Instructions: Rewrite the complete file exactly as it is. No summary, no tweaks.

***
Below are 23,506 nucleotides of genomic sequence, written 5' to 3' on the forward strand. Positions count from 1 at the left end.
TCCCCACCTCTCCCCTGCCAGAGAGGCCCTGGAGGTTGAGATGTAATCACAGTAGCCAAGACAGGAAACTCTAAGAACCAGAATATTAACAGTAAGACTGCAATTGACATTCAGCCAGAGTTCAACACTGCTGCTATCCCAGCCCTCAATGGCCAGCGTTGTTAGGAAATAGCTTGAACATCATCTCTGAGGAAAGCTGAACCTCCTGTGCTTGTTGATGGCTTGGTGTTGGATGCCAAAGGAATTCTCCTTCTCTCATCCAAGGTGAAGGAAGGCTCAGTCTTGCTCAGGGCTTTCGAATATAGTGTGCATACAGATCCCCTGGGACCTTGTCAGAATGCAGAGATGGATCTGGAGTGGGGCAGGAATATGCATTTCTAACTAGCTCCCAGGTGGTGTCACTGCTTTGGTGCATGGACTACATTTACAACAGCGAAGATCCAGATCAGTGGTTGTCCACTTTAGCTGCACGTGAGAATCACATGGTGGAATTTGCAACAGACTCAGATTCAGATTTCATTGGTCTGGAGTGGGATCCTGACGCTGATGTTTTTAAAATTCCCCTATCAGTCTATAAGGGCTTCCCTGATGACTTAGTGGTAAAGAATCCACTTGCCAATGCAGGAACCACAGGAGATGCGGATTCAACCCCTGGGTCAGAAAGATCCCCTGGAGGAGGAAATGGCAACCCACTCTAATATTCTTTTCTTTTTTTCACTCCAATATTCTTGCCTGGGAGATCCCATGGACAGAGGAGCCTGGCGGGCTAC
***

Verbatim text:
Below are 23,506 nucleotides of genomic sequence, written 5' to 3' on the forward strand. Positions count from 1 at the left end.
TCCCCACCTCTCCCCTGCCAGAGAGGCCCTGGAGGTTGAGATGTAATCACAGTAGCCAAGACAGGAAACTCTAAGAACCAGAATATTAACAGTAAGACTGCAATTGACATTCAGCCAGAGTTCAACACTGCTGCTATCCCAGCCCTCAATGGCCAGCGTTGTTAGGAAATAGCTTGAACATCATCTCTGAGGAAAGCTGAACCTCCTGTGCTTGTTGATGGCTTGGTGTTGGATGCCAAAGGAATTCTCCTTCTCTCATCCAAGGTGAAGGAAGGCTCAGTCTTGCTCAGGGCTTTCGAATATAGTGTGCATACAGATCCCCTGGGACCTTGTCAGAATGCAGAGATGGATCTGGAGTGGGGCAGGAATATGCATTTCTAACTAGCTCCCAGGTGGTGTCACTGCTTTGGTGCATGGACTACATTTACAACAGCGAAGATCCAGATCAGTGGTTGTCCACTTTAGCTGCACGTGAGAATCACATGGTGGAATTTGCAACAGACTCAGATTCAGATTTCATTGGTCTGGAGTGGGATCCTGACGCTGATGTTTTTAAAATTCCCCTATCAGTCTATAAGGGCTTCCCTGATGACTTAGTGGTAAAGAATCCACTTGCCAATGCAGGAACCACAGGAGATGCGGATTCAACCCCTGGGTCAGAAAGATCCCCTGGAGGAGGAAATGGCAACCCACTCTAATATTCTTTTCTTTTTTTCACTCCAATATTCTTGCCTGGGAGATCCCATGGACAGAGGAGCCTGGCGGGCTAC